Wednesday, February 8, 2017
Cold Comfort (Blogophilia 51.9)
Rain fell harder as Jack approached the exit. Ominous grey clouds in the distance promised more to come. Fitting weather for a memorial, he guessed. Twenty years passed by since he was last in town.
Without thinking, he began to hum Turn! Turn! Turn!, another season passing. It seemed like yesterday Barry, Mark, Sam and him were the Putzietones, at your service for Proms, Weddings and Bars. Fun days, or at least most of them were. They had started in Mark’s garage as an excuse to drink. One thing lead to another and they found they played well together. Never breaking out of the regional club circuit, the gigs paid for gas and some ass. Over time, life intervened.
About the time the record company came around, Sam’s girl, Mary got pregnant and they decided to get married. Mark got bored and went back to school. That left Barry and him and the sketchy contract they had signed. Soldiering on in a couple of more bands, Jack got the job with the label as an A&R rep and the band with all the dreams was truly over.
That left poor ol’ Barry. Still drumming for local bands, he really never quite finding his niche. Too many cigarettes, too much liquor and not enough love had left him a shell of his former self. Over the years, he’d pissed off family and friends. He was living in a beat up trailer outside of town. At least until someone found him like a lump of laundry in the bathroom. No trauma or needles were found. The family said it was likely a stroke. After the initial pain, Jack had to admit it wasn’t a surprise that it happened that way. That was a couple weeks ago. It had taken that long for the family to get a service together.
Mason Mortuary sat back off the road to his left, with entrance to the Emergency Room just beyond it. Growing up, he made jokes about them being next door for everyone’s convenience. Now it wasn’t so funny anymore. Barry was the first one them to go. Who would be the last man standing? The thought drifted through his mind as he pulled across the road and into the parking lot.The parking lot only had a couple of cars in it. Was he early? He pulled the rental into a space only three away from the front door and dashed inside without bothering with his umbrella. The long, gray ponytail didn’t even get wet. Brushing moisture from the sleeve of his jacket, he took a minute to get his bearings. The tuxedo coated Concierge behind a Queen Anne desk pointed him toward the chapel.
Outside of the door was a picture of the four of them they had taken for the record that never got issued. Somebody said they should all wear aqua leisure suits. Jack had to admit they were pretty handsome in that hideous get up. The unmistakable sound of Wesleyan hymns being butchered on a Hammond B3 drifted out the opening. Mrs Austin, the organist at Memorial Methodist, was doing her improvisational best. How old was that woman, anyway? She seemed so old when they were kids. And now she’s outliving all of us? Somehow, it didn’t seem fair.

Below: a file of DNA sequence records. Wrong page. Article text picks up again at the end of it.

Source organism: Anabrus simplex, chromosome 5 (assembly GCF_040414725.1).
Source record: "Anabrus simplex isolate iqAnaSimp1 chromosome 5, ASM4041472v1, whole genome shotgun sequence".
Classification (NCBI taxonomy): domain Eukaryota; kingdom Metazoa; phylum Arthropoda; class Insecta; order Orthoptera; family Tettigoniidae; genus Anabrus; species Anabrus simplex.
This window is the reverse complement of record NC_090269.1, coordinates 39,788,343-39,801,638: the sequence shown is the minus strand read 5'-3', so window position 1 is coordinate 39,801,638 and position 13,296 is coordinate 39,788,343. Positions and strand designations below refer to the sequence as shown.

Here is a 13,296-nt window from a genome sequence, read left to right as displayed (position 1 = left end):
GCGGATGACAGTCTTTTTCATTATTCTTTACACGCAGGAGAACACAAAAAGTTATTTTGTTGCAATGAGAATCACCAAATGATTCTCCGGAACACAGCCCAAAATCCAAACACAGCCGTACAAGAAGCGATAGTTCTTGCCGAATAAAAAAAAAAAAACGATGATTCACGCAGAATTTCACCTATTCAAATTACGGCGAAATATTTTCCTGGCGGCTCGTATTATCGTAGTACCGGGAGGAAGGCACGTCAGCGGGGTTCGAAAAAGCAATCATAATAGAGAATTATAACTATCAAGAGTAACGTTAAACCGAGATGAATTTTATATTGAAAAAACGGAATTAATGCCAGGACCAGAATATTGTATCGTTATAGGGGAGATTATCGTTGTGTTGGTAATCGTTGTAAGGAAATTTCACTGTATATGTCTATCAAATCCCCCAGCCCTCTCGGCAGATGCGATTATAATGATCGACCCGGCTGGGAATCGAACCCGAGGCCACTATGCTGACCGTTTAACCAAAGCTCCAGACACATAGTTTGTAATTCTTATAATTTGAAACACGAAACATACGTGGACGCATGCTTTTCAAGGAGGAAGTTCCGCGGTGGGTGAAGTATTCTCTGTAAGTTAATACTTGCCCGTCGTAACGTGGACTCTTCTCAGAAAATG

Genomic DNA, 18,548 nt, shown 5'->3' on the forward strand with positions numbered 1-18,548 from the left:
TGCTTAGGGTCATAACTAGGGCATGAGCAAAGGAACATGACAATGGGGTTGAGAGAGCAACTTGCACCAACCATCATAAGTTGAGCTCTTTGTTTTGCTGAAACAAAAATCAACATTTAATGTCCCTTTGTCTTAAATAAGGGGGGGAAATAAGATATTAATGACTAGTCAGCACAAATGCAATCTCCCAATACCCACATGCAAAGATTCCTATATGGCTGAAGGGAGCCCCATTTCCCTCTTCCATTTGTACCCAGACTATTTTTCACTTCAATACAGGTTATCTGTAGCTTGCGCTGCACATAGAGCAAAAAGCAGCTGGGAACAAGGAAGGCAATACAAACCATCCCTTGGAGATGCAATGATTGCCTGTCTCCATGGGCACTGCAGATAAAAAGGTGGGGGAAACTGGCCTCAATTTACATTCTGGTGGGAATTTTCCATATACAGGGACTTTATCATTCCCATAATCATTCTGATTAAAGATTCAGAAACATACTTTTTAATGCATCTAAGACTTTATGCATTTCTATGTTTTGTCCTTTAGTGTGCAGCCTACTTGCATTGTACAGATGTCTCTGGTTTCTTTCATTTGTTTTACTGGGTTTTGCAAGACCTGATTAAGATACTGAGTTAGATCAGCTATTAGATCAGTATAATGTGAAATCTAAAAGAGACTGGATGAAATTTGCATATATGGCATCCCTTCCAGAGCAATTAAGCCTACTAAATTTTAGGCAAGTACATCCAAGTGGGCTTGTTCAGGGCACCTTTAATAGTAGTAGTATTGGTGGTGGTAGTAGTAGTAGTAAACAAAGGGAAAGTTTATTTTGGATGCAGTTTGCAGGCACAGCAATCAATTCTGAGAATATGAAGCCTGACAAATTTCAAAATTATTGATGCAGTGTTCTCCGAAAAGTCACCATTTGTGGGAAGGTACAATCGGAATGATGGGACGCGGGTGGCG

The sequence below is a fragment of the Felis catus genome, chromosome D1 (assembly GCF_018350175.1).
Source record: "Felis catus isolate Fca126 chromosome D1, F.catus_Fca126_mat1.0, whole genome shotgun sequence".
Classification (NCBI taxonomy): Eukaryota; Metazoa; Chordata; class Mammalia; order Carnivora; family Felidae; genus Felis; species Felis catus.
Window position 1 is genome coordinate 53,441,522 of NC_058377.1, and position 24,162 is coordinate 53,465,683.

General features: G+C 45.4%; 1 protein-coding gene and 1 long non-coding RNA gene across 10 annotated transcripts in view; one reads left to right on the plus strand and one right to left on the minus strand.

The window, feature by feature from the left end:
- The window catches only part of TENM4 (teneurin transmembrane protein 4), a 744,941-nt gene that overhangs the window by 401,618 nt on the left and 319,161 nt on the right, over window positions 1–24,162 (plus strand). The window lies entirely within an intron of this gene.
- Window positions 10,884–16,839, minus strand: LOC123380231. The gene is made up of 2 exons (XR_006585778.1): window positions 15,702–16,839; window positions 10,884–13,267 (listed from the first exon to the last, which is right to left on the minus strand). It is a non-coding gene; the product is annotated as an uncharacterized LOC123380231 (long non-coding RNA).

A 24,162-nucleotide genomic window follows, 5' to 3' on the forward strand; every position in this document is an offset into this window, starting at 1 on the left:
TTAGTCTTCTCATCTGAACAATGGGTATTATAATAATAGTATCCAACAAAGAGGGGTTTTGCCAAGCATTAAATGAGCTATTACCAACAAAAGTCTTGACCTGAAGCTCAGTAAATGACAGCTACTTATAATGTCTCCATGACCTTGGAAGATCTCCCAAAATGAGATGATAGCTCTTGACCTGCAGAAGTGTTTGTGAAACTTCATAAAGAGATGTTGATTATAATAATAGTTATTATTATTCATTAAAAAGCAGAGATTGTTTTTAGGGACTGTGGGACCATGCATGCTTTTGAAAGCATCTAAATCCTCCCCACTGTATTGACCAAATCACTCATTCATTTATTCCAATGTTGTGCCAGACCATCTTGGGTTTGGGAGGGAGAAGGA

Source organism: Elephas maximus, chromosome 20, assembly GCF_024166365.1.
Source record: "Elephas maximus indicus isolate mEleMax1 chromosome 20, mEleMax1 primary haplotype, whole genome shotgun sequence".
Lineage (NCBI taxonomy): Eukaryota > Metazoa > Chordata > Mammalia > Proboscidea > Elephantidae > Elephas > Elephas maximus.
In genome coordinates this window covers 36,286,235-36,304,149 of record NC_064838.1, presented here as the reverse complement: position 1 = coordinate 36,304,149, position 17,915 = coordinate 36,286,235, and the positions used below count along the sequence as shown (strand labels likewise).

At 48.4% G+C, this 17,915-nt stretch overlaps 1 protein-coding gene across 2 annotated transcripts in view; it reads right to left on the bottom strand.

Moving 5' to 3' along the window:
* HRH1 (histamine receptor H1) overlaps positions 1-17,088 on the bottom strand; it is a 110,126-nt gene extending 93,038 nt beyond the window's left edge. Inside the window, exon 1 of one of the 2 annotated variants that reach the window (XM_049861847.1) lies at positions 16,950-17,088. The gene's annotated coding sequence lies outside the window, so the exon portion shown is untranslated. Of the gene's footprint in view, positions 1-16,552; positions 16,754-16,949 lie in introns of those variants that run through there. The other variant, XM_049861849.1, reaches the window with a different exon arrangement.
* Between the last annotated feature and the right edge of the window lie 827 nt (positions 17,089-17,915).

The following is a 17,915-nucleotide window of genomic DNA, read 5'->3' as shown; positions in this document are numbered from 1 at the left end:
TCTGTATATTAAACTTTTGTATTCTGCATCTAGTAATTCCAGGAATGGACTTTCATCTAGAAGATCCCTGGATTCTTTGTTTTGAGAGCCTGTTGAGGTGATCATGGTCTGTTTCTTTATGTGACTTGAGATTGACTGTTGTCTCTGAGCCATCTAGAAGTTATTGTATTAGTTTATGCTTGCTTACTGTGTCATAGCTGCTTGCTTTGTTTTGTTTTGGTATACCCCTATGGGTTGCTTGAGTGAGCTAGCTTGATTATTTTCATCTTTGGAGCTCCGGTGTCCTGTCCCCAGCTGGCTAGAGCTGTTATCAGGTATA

Sam was already seated on the front row. They shook hands and briefly embraced. They kept up with each other over the years as they moved from place to place. Sam was a big time Chicago D.J. now, divorced and living alone. He said Mark had moved to Florida a couple of years ago, splitting his time between studio sessions and insurance. Sam mentioned that Mark couldn’t come, something about a surgery although he sounded drunk when he talked to him. That wasn’t much of a surprise, either. Jack himself was now working as music program consultant, running focus groups and making the listening decisions for the masses.
In hushed tones, the two of them looked around the room. The building had been designed by a former Jesuit priest who decided architecture was better fit. This building had been one of his first assignments. The plans from a concept of concinnity and harmony the guy had learned on a trip to Europe. Stained glass windows of the Beatitudes splayed out on each side of the altar and above them the seven virtues on the left and seven sins on the right. The reminder of the windmills of your mind. A reminder of the yin and yang of life.
The Concierge came down the aisle and asked every one to rise. The unmistakable strains of “Wish You Were Here” seemed to drift up from the floor and the few family members that cared were led in. Not a surprising choice of hymn, really. When the band was on the road, the four of them would sing the song as a warm up to pass the time. Barry had asked Jack some time ago if it wasn’t cold comfort to exchange a walk on part in the club wars for the cage of a steady job. It was a question he couldn’t answer then and really not even now.
The service was blessedly short. The minister did his best to dress up the failed life, although it was apparent the two had never met. How come that is so often the case? Hell, they could have just dug a hole and threw him in for the level of sincerity shown. I mean, Barry wasn’t perfect, but he was a man.
Finally it ended. Jack and Sam stopped to pay respects to the sister who had arranged the ceremony. Neither one of them could remember the others’ name. They decided to skip the reception and go find a bar. It was a far more appropriate place to have a wake for their fallen comrade.
As Jack got outside, he noticed the rain had stopped. Maybe the exchange was the best. All he knew was he’d be dead and gone before he knew for sure. Putting on his sunglasses, he turned on the radio. The dulcet bell tones of Stairway to Heaven poured out of the speakers as he did the burnout on to the highway.
Pic Guesses: Windmills of Your Mind(in blog), Stairway to Heaven (in blog), (Will It) Go Around in Circles, (All My Life’s a) Circle, Spinning Wheel, Spiral Staircase, Turn! Turn! Turn! (in blog), Hey, Mr. Tambourine Man, Follow the Yellow Brick Road, Long and Winding Road, Turn the Page